In the world of Facebook, Twitter, Instagram, and many other social media networks, we have learned to connect with people from all walks of life. While it might seem like social networking is bringing people together, it is now less clear. Interacting on social media was first seen as a good thing for teens. As more time passes though, questions are now being raised on the true impact of social networks on teens and their health.
There is some surprising research out there and it shows social networks might indeed be causing loneliness and even depression in teenagers. Herbal remedies and supplements are now becoming very popular among parents to give to their teens. The herbal remedies are starting to become more favored over the prescription medications that typically have been used to treat depression. These remedies are helping the teens handle their depression and anxiety without the severe side effects that are commonly associated with prescription medications.
Continue reading to learn more about how social media is just adding to the depression of teens today.
Real Social Skills Are Diminishing
One of the biggest reasons why social networks are causing loneliness in teens is because real social skills are going out the window. Teens today are not equipped with learning how to make new friends due to the digital age of social networks.
There is also the issue of maintaining the friendships, which often times is just done through social networks as opposed to hanging out. The lack of real personal interaction with these friends is leading to feelings of isolation.
Being Ignored is Now Amplified
Another part of social networks is the ability to reply to messages, texts, and other forms of online communication with a blink of an eye. This ability to instantly communicate and talk back is leading to teens knowing pretty quickly when they are being ignored, especially since Messenger allows you to see if your message has been read or not. The teens feel insulted, lonely, depressed, and even anxious when they realize they are being given essentially the "silent treatment" by a so-called friend online.
Study Finds Mental Health Connection
While we are still trying to figure out the whole impact of social networks on teens, a study has come out showing some alarming information. The University of Houston released results of a study it did, which showed how long and how often people spent on social media affected their mental health. This was a study on Facebook and it showed that people compare themselves with others. This social comparison creates feelings of envy, loneliness, and depression. The feelings of loneliness often come from people posting only happy and positive things in life, such as parties and hanging out with friends or going on vacation.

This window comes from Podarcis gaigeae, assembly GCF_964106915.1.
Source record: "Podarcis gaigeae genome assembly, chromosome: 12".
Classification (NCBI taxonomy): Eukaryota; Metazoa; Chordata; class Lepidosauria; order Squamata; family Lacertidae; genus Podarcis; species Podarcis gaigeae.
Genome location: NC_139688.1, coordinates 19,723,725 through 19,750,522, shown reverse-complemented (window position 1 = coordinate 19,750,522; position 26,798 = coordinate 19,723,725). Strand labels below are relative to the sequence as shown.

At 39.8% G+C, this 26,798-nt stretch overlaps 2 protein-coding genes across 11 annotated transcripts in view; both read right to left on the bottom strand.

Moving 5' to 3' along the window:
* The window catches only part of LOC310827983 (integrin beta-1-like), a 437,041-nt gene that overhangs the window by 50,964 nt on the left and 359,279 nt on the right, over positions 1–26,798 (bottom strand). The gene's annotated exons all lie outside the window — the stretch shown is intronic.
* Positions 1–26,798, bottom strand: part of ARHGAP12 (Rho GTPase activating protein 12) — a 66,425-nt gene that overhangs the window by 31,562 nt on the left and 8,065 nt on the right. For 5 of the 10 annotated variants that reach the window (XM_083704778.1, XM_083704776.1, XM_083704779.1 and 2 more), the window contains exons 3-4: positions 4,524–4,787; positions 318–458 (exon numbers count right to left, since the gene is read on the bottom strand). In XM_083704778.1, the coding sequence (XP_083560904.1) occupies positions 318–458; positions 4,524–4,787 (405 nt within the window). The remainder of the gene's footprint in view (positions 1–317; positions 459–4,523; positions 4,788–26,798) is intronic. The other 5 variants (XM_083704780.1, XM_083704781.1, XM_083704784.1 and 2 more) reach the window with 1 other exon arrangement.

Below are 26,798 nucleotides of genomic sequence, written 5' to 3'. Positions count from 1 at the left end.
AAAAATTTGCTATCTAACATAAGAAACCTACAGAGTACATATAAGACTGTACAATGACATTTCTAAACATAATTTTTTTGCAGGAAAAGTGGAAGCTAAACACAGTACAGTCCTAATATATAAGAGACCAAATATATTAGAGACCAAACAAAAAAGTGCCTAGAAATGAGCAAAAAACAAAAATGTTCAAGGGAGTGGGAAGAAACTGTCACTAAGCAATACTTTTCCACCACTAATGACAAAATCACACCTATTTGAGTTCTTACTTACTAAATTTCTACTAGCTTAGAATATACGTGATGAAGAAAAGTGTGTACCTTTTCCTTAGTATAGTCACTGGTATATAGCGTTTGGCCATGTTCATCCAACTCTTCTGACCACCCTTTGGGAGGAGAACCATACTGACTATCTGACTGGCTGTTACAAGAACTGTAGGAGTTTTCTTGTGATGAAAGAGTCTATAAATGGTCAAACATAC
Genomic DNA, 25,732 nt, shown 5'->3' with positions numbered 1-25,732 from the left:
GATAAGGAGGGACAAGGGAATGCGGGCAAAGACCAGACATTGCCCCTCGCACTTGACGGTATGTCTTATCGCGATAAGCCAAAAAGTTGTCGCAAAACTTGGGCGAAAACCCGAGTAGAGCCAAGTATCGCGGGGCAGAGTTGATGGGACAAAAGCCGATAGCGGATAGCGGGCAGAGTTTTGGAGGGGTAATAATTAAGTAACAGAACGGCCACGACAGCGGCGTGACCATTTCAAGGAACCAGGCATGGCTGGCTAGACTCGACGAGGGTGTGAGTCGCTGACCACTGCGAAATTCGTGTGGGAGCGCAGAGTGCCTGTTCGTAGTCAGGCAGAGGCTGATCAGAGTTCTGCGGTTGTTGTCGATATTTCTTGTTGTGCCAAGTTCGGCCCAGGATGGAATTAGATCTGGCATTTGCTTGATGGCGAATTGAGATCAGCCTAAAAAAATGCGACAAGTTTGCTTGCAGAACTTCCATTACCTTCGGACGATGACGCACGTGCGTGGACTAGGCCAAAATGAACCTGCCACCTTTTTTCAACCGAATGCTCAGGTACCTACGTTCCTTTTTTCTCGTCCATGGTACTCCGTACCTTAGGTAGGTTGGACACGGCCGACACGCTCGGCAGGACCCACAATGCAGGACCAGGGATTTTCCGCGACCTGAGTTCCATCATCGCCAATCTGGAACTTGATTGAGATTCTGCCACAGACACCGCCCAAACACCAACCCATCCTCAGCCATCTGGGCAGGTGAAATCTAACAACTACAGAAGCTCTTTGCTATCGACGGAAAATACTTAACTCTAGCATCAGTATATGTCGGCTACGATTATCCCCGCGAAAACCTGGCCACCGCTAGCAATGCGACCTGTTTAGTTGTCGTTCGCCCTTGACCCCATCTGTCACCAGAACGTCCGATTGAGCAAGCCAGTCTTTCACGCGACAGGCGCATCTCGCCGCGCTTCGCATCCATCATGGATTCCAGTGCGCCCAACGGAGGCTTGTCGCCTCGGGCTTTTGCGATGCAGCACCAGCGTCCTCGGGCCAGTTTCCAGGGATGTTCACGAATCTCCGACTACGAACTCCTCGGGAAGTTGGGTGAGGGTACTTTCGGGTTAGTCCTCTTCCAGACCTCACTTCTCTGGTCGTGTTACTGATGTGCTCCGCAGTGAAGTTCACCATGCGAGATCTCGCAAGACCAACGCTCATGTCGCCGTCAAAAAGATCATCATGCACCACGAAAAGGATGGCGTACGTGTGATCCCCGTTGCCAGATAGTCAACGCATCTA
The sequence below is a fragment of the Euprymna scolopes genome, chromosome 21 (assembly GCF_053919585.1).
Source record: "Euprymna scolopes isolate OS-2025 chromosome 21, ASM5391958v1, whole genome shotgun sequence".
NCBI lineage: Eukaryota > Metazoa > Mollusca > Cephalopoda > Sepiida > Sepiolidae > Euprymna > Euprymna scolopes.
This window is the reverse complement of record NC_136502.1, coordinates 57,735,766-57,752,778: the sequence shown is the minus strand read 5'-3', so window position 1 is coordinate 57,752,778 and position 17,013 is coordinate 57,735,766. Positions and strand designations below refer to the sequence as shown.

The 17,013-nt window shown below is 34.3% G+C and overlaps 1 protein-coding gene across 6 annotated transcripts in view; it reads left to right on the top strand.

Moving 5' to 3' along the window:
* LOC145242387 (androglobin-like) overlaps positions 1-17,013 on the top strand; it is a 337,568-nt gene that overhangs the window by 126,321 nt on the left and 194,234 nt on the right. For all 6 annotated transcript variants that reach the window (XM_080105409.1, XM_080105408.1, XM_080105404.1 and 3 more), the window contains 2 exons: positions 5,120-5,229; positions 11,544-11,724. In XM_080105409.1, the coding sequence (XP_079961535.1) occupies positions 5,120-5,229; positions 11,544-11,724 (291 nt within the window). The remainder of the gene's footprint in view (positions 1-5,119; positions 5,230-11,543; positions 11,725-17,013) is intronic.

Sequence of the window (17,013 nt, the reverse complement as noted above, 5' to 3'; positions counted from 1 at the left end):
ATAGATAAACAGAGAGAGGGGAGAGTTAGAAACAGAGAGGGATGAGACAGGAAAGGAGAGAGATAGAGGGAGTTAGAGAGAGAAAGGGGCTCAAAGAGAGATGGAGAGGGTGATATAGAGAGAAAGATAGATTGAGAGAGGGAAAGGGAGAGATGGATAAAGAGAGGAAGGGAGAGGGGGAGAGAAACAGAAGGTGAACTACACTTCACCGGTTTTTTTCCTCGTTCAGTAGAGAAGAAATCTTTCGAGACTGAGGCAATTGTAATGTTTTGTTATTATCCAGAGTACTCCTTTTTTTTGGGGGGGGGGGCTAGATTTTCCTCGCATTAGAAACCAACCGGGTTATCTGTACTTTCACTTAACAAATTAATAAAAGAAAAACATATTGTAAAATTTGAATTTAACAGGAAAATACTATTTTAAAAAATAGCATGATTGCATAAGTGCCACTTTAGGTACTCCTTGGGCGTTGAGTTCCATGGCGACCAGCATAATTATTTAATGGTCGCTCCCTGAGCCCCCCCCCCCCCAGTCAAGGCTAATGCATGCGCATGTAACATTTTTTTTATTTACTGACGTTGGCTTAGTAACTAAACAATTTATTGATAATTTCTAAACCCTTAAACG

Social Media Brings Negative Thoughts
While not all of social media has a negative vibe, there are many websites devoted to feelings of depression, loneliness, and isolation. Tumblr for example, is a place where teens can go to reinforce negative thoughts and feelings. These social media platforms tend to push teens into only interacting with like-minded people. The interactions of only like-minded people can significantly impact feeling lonely and isolated because teens are not engaging with different viewpoints or different thoughts or feelings. Teens that are not looking to enhance their world view will find themselves feeling isolated like no one hears them or can help them with their problems.
Insecurities Come to Surface
We touched on this a little bit already, but social networks cause teens to become lonelier often times due to insecurities they have coming to the surface regularly. On social media, we see people having fun and who are happy both personally and academically. The fact that people post pictures of what seems to be a perfect life enhances loneliness of teens. Teens feel they are not as perfect as someone else online or that their family is not as cool as that of a friend. Instead of feeling like teens can connect with one another online through social networks, they feel like they cannot measure up to the positive and happy life someone else portrays online.
While social networks can be a positive way to interact with friends and family, it can also cause loneliness and depression in teens. Teens often times feel they are inadequate just through normal real-life interactions, and social networks amplify those feelings and thoughts. This does not mean social networks are horrible or should not be used by teens, however. The main thing to keep in mind is that teens are just more likely to compare themselves to others, and this is where a lot of the loneliness comes from. More studies are needed to find the long-term impact of teens and social networks, but the correlation between loneliness and social networks is definitely being felt.